This research demonstrates the applicability of Rasch models for measurement of the construct “creative self-efficacy” and all its aspects on a common interval scale. All aspects of creative thinking self-efficacy (fluency, flexibility, elaboration, and originality), creative performance self-efficacy (domain, field, and personality), Beghetto's Creative Self-Efficacy (BCSE), and openness to experience are positively correlated that confirms the construct validity of latent variable creative self-efficacy. The measurement properties of indicators after consolidation appear adequate for practical applications with policy and implications. The questionnaires have a good enough discriminative ability of students depending on their gender and chosen major at the university level. Creativity has proved to be a very important competitive advantage of the human mind. The rise of computers and Internet mean that many forms of work are gone, and others are being destroyed. People can no longer monopolize logical thinking in such domains as science, technology, engineering, and mathematics. Individuals without creativity will be left behind in today’s world where non-creative thinking can be automated, but creative solutions to problems are at a premium. Modern research of creativity goes back to a famous Guilford's APA Presidential address (1950).  Although studies of creativity have been commonplace for decades, but research which would specifically address the internal structure of creativity constructs is still rare (Beghetto, 2013; Mathisen & Bronnick, 2009; Starko, 2013; Yang & Cheng, 2009).
Mathematics and Language: An Analysis of Elementary Teachers' Lesson Plans in Elementary Geometry Lessons
Herron, Julie K. [about], Summers, Robert [about], Chao, Xia [about]
The language of mathematics is a topic that has come to the forefront of mathematics education over the last decade (Schleppegrell, 2007; de Freitas & Zolkower, 2009; Ng & Rao, 2010). This trend, it is argued, has been ushered in part with the implementation of Common Core Mathematical Practices, which have increased awareness of how language impacts the teaching of mathematics (NGACBP& CCSSO, 2010). Many educators believe that mathematics is a universal language. Some even go so far as to suggest that mathematics is language free (Walkerdine, 1988) and culture free (Burton, 1994). This is contrary to the National Council of Supervisors of Mathematics (NCSM, 2009) position statement that contends: “Mathematics is neither value free nor culture free, but a product of human activity. Thus race, class, culture and language play a key role in its teaching and learning” (p.1). To inform this debate, we argue that it is necessary to understand the role and scope of language in a context of mathematics education at various developmental levels. The purpose of this study was to examine the mathematical vocabulary used in lesson plans by elementary school teachers (grades K-6) to determine ways in which their planned language in mathematics lessons transmits or hinders students’ mathematics register.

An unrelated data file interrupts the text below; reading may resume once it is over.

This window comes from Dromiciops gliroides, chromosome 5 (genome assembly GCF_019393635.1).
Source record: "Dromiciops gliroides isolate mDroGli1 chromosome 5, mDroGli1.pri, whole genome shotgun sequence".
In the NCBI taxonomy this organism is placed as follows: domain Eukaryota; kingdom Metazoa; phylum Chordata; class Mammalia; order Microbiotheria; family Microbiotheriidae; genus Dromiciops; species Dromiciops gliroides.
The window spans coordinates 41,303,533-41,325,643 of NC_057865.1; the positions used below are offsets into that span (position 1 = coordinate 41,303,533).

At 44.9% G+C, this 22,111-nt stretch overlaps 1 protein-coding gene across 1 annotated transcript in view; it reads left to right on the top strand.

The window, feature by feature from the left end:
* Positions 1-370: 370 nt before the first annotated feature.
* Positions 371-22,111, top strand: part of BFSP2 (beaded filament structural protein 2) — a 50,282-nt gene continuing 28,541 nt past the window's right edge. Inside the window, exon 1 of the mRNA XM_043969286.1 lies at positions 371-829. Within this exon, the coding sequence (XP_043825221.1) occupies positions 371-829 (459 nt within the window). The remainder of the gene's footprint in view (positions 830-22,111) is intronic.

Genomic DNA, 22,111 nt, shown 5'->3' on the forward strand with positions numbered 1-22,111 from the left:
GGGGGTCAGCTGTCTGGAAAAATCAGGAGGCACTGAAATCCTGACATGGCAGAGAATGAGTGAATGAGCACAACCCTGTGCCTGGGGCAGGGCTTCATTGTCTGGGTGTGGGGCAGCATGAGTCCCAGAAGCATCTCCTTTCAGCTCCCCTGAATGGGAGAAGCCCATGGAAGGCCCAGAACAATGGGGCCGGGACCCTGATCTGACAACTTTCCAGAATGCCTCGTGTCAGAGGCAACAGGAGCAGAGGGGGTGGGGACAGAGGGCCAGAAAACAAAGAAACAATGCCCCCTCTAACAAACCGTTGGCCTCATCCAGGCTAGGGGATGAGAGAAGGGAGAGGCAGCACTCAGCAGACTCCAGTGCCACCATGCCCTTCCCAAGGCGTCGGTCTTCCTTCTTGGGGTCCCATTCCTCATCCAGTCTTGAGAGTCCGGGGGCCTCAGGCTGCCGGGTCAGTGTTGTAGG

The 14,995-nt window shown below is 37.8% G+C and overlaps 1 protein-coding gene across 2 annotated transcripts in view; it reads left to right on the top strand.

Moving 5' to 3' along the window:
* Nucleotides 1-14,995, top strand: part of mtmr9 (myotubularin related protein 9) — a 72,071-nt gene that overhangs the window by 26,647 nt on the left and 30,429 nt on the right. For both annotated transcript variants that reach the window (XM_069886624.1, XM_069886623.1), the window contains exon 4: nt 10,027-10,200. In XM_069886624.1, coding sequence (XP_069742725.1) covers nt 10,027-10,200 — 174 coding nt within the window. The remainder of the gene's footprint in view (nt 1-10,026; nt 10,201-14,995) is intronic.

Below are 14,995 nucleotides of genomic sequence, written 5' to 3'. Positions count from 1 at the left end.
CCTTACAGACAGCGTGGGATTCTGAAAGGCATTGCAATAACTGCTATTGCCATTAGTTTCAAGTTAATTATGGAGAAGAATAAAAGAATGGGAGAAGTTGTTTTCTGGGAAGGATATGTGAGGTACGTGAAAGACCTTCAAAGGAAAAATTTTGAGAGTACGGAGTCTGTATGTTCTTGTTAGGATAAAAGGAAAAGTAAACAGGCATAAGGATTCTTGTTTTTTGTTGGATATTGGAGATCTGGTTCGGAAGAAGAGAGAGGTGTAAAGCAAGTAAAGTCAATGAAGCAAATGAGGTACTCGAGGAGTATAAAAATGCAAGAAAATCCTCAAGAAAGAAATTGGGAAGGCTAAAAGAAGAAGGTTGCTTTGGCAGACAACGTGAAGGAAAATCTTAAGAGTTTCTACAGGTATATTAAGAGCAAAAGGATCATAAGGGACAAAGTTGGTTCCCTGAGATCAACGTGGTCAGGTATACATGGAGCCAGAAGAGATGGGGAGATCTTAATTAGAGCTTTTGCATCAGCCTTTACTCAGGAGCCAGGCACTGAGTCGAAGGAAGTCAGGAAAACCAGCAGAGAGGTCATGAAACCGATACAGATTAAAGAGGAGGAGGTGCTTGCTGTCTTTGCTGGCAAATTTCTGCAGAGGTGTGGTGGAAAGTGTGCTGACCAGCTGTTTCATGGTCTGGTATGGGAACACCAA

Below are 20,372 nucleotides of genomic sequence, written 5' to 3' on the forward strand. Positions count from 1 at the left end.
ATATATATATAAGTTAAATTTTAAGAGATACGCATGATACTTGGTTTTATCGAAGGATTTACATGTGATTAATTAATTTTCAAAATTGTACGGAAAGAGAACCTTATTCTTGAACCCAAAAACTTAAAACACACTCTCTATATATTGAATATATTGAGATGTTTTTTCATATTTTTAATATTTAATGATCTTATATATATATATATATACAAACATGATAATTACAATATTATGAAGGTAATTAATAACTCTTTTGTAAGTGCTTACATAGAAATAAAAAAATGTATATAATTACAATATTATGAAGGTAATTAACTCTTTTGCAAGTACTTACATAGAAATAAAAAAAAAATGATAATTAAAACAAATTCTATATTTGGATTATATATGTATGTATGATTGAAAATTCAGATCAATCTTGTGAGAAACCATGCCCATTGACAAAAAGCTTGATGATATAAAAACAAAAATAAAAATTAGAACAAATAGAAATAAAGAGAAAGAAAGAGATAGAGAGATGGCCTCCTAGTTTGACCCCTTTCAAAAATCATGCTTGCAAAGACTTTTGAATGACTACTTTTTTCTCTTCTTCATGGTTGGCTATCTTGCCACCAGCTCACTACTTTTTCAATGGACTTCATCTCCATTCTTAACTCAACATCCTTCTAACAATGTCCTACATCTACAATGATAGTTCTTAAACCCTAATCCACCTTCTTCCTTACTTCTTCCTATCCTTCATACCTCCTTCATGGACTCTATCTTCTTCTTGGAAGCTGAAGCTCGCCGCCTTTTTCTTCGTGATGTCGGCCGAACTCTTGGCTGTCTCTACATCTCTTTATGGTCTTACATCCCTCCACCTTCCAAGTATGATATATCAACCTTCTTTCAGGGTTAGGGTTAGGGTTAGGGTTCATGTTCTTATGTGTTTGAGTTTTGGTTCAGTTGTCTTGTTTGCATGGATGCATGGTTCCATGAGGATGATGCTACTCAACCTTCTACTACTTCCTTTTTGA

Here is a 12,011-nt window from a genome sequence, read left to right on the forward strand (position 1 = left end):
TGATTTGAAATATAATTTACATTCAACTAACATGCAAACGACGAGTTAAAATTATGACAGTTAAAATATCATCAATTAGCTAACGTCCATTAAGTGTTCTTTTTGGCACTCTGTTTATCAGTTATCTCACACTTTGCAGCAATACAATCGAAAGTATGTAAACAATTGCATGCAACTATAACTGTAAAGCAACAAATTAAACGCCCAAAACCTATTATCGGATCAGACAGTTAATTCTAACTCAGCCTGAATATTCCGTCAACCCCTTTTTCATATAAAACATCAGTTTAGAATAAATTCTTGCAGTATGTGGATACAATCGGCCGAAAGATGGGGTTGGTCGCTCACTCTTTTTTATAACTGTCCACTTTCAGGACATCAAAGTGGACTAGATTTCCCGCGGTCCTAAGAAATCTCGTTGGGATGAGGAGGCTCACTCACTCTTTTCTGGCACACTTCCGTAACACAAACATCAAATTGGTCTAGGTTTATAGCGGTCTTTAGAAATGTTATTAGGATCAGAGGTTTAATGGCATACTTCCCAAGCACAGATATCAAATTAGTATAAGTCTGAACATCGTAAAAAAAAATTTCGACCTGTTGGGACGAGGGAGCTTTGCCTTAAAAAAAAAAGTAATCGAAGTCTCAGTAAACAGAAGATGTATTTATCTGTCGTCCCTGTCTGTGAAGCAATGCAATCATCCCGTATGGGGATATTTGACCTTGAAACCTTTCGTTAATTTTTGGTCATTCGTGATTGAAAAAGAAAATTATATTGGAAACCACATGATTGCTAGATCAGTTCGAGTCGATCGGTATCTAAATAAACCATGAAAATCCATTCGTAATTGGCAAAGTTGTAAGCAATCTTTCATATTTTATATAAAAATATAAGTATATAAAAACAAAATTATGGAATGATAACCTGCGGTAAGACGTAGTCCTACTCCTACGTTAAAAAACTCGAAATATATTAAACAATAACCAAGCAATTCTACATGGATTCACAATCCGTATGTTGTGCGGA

Humor in Higher Education: A Research Brief